The last year has been phenomenal for women in the news. From Hillary Clinton to Courtney Hunt, women have been steadily gaining ground and proving that, no matter their background, they can compete on an equal playing field with men.But while women have rocketed as makers of the news, much still needs to be done to recognize those women who report it.

Women reporters such as Christiane Amanpour, Katie Couric, and Arianna Huffington have established credibility and earned respect in this often man-driven business. Sadly, however, they are the exception, not the rule. While half of all bloggers are women, and while more and more women are availing themeselves of new-media tools, they remain woefully un-represented amongst those who shape and control traditional media outlets.

Women who report the news in countries where freedom of the press is either not guarantied or not recognized face the same dangers and obstacles as their male counterpart, and in addition must frequently deal with discrimination and gender-based violence.

Take, for example, four women reporters who were recently attacked and stripped naked by a secret society in the West African country of Sierra Leone. The women were reporting on the cultural practice of Female Genital Mutilation (FGM) when they encountered their attackers, who wanted to ascertain that the women had been subjected to FGM themeselves. FGM, also called "female circumcision," is a dangerous tradition that is still widely practiced in West Africa, despite criticism from the international community and human rights organizations working within the region. FGM is viewed by most as a practice endagering women's health and attacking their dignity, but societies that continue to practice it believe that un-circumcised women are un-clean and unfaithful.

Last month, Roxana Saberi, an Iranian-American freelance reporter for National Public Radio (NPR) was detained by Iranian authorities after purchasing a bottle of wine. Iran has since confirmed the arrest but has refused to disclose where Ms. Saberi was being held and what charges are being levied against her. Ms. Saberi, who grew up in the United States, had been living in Iran for six years and was finishing her book on Iranian culture. Reporters Without Borders has issued a call for Ms. Saberi's release.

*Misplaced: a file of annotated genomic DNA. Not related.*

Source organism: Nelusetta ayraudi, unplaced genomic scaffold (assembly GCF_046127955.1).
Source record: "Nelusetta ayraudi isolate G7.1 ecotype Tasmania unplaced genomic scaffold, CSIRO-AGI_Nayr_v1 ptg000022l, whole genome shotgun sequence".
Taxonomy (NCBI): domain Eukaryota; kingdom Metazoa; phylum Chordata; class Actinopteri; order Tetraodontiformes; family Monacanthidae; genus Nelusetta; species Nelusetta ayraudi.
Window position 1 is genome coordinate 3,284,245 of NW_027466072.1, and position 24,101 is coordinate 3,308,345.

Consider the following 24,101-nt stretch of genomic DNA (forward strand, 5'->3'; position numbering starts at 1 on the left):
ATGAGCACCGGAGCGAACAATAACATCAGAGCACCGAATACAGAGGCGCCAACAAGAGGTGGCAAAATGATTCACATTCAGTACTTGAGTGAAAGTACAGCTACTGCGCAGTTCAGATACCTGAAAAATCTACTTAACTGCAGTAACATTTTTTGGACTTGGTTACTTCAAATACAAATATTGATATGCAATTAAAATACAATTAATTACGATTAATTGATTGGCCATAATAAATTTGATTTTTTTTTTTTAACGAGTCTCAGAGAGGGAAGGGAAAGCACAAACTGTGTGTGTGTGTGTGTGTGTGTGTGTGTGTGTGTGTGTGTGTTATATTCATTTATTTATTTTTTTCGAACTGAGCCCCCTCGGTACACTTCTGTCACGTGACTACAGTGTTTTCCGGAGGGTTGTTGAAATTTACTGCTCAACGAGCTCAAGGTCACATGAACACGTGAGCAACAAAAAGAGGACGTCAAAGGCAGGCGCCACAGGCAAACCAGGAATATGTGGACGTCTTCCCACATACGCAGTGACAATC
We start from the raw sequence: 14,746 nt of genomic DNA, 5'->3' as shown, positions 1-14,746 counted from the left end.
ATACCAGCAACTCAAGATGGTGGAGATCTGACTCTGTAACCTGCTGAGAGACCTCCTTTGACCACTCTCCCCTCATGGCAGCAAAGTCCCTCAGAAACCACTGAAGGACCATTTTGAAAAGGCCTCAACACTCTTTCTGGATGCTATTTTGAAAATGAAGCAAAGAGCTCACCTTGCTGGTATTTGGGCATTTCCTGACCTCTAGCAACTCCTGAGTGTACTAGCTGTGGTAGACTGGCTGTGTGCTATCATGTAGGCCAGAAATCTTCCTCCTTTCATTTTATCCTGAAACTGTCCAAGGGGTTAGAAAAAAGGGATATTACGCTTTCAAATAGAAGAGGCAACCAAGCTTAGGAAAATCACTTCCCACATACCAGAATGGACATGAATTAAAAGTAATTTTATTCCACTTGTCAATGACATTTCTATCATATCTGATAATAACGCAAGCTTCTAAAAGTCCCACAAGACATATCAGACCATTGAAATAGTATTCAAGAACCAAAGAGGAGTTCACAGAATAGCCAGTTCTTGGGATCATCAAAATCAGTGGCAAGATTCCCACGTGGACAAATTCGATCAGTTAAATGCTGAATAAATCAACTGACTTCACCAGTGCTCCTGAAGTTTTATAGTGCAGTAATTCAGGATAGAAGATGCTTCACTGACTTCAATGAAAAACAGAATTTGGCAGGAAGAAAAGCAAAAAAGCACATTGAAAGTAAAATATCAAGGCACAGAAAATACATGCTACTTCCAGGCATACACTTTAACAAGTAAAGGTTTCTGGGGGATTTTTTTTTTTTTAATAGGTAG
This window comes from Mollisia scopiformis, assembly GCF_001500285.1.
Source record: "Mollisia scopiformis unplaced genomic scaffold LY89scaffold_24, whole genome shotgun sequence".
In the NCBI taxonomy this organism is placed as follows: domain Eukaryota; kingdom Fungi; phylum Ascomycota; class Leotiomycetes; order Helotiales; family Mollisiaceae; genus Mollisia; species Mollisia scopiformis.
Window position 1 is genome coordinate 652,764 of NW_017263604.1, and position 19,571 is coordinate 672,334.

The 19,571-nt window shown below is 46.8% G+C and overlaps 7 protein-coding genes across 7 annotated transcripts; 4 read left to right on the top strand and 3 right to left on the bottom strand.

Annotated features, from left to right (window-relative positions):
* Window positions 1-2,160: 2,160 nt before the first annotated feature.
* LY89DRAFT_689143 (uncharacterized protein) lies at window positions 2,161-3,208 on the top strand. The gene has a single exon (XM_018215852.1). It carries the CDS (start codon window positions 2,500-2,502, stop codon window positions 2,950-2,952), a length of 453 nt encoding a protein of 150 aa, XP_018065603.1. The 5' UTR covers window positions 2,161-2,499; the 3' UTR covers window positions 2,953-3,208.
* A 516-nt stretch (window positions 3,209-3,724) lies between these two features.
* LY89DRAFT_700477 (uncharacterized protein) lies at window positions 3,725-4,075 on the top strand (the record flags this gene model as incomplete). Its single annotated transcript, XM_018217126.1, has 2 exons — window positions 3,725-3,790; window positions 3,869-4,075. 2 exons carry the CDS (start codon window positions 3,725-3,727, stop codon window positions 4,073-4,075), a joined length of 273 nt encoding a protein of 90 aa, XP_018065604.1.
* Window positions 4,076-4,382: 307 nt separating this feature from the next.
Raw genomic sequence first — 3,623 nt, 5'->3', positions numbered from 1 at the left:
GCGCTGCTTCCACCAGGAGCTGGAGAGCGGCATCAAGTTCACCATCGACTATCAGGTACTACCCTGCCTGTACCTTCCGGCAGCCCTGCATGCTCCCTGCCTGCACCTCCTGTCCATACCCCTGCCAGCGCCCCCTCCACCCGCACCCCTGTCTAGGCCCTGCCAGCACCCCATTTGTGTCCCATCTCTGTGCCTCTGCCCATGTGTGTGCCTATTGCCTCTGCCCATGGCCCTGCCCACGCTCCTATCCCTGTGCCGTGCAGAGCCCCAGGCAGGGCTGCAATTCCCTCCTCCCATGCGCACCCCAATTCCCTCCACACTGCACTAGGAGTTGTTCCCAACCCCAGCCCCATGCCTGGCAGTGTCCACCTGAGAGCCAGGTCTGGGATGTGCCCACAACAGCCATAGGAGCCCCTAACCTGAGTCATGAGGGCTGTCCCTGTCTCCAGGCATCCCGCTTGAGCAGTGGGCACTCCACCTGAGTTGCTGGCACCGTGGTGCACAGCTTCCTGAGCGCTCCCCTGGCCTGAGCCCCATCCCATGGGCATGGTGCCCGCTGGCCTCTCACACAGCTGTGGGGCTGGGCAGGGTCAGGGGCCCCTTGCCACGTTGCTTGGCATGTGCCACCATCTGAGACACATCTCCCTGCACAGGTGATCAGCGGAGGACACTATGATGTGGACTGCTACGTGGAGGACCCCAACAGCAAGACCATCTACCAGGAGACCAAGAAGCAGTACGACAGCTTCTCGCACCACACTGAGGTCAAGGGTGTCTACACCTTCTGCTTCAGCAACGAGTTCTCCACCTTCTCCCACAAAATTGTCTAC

The family and friends of Anna Politkovskaya are still waiting for her murderer to be identified and brought to justice. Ms. Politkovskaya was a distinguished Russian journalist who extensively covered the conflicts in Chechnya as well as a prolific writer who published several books on Russia. Ms. Politkovskaya had endured threats on her life before, and had even been driven into hiding in 2001. She was murdered October 7, 2006. Though her killer did not mask his face or disactivate the security cameras, they have yet to be identified. Reporters Without Borders has asked for the creation of an international commission of enquiry so that the truth may be known about Ms. Politkovskaya's death.

The Peter Mackler Award salutes all women who have worked against even greater odds to report the news in countries with no free press.

Roxana Saberi

On March 4, 2009, Reporters Without Borders (RSF) issued a call for the release of Iranian-American Reporter Roxana Saberi who was detained by Iranian authorities on an unknown date and whose whereabouts are currently unknown.

To find out more about Ms. Saberi and RSF's efforts to secure her release, please visit:

To sign the Facebook petition asking for the release of Ms. Saberi, please visit:

Sunday, March 1, 2009


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--Camille Mackler
Project Manager